Changing what a dog eats to quickly can often lead to diarrhoea. And to complicate that more, a dog processes raw meat and kibble (dry biscuits) very differently. Raw food is processed as a protein where kibble is processed as a starch. Raw food should at first be given as a small treat and watch how your dog reacts to it over a couple of days. If their stall is normal (no diarrhoea) slowly increase the amount of raw food with what they were eating before and monitor. If ever in doubt to your dogs health or wellbeing always seek advice from a qualified vet.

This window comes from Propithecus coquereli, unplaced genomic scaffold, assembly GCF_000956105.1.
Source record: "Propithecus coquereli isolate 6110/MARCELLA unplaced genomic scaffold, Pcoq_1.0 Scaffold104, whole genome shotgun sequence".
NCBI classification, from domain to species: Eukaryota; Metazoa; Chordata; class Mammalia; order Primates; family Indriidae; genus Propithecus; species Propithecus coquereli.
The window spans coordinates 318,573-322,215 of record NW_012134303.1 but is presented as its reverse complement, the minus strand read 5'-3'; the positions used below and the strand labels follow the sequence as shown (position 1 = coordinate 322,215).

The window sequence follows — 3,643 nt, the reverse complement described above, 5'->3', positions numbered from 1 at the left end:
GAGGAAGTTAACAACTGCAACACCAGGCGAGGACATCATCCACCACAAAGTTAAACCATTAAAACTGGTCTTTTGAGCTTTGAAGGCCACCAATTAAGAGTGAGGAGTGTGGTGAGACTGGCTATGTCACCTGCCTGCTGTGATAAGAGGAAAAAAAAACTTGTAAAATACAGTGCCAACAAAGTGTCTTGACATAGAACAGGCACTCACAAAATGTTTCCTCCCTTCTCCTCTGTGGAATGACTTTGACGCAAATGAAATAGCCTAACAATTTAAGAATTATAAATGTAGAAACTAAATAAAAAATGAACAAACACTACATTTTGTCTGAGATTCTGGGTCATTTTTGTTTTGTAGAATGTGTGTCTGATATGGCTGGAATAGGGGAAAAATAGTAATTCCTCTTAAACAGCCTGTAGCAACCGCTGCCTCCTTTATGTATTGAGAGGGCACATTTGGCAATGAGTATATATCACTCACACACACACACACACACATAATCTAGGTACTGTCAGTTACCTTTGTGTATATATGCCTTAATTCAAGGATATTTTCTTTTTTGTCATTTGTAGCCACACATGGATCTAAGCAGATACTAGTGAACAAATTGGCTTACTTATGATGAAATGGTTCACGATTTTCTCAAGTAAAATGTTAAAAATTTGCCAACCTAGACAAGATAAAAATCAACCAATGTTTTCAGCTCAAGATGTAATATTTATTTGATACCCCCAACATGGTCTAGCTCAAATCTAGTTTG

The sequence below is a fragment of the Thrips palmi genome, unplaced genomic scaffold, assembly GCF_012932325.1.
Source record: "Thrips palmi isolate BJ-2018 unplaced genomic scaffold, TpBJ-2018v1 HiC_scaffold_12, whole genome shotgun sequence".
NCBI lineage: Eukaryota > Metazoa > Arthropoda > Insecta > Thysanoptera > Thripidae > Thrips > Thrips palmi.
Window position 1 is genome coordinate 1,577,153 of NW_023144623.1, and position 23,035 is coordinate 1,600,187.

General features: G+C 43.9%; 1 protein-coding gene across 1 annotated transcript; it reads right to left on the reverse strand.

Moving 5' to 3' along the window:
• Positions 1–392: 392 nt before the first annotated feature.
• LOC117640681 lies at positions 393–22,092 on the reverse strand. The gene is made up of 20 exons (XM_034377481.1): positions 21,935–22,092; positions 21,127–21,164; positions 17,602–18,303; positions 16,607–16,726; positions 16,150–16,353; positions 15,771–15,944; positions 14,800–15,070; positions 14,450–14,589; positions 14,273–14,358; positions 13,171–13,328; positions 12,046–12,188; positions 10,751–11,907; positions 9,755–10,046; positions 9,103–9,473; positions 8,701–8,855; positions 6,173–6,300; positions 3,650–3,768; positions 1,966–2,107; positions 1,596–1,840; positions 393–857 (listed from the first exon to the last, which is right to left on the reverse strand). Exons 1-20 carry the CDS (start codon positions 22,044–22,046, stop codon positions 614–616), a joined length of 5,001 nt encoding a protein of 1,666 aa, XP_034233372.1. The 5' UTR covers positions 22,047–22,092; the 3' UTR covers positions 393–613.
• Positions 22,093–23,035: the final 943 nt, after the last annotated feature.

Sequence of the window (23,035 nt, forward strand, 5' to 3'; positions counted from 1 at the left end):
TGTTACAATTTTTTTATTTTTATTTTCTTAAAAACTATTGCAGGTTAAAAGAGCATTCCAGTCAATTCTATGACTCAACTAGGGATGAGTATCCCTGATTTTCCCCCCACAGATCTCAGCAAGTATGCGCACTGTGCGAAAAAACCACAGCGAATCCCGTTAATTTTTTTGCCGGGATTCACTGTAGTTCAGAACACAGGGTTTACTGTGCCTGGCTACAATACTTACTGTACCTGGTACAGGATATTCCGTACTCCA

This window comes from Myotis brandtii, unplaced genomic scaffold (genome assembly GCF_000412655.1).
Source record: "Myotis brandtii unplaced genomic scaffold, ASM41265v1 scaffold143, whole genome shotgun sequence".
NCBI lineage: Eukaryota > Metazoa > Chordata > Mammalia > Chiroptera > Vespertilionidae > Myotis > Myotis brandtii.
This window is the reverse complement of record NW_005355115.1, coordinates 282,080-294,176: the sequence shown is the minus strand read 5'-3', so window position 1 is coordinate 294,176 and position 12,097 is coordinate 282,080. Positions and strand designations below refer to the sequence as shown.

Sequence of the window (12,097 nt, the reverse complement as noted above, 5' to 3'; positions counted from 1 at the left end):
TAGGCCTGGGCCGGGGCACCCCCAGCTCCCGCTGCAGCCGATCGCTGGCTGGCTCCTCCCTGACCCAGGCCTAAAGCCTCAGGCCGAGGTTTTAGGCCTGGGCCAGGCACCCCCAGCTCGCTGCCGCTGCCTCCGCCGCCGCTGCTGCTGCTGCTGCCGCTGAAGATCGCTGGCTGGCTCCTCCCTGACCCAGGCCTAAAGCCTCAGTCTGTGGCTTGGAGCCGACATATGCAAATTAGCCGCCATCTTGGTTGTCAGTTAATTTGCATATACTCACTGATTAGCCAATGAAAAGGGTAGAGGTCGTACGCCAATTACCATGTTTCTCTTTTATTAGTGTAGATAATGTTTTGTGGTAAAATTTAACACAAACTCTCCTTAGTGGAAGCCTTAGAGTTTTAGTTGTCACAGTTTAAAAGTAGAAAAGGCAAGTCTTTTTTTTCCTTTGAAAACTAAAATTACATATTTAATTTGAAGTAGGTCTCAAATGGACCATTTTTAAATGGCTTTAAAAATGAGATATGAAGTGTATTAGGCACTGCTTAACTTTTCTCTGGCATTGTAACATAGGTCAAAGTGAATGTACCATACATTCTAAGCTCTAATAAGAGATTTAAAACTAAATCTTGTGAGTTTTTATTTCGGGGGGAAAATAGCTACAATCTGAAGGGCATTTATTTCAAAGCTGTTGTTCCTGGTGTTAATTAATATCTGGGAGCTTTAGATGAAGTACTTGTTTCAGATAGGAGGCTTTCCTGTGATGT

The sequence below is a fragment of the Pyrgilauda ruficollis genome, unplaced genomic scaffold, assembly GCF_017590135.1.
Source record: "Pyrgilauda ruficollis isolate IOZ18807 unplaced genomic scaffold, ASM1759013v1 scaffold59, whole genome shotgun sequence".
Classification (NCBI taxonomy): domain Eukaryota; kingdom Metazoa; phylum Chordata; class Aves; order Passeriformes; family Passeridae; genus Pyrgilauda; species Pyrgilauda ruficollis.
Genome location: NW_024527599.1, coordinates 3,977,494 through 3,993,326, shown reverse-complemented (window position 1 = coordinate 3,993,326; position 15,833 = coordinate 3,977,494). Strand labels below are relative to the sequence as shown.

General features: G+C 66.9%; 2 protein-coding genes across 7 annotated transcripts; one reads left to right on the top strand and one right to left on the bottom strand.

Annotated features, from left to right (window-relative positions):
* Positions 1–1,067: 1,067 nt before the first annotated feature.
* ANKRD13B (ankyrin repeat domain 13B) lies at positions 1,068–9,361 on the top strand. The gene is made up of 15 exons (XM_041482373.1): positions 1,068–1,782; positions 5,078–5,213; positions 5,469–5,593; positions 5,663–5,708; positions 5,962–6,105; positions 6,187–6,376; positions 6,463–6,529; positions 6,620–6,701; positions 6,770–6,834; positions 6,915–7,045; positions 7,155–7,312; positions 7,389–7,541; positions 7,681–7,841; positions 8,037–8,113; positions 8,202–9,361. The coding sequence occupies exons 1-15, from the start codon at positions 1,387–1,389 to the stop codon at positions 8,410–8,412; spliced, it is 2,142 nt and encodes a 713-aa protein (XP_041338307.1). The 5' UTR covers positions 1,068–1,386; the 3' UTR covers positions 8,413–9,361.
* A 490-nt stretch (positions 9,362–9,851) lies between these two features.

If your dog has eaten kibble for a long period of time, a slow introduction to raw food is essential. This may take weeks or months. Many dogs also can suffer IBS (irritable bowel syndrome) and require further support from a qualified vet.
As Dr Becker puts it simply “I have a friend who claims she’s allergic to all healthy foods. Whenever she eats fresh fruits or vegetables, she has serious GI problems and must run to the bathroom if she consumes any type of fresh food. When she eats ice cream and donuts, she’s good. But when she eats fresh vegetables and fresh fruits, she ends up running to the bathroom.”
The same principle occurs in dogs. For more info watch Dr Beckers video or read her article: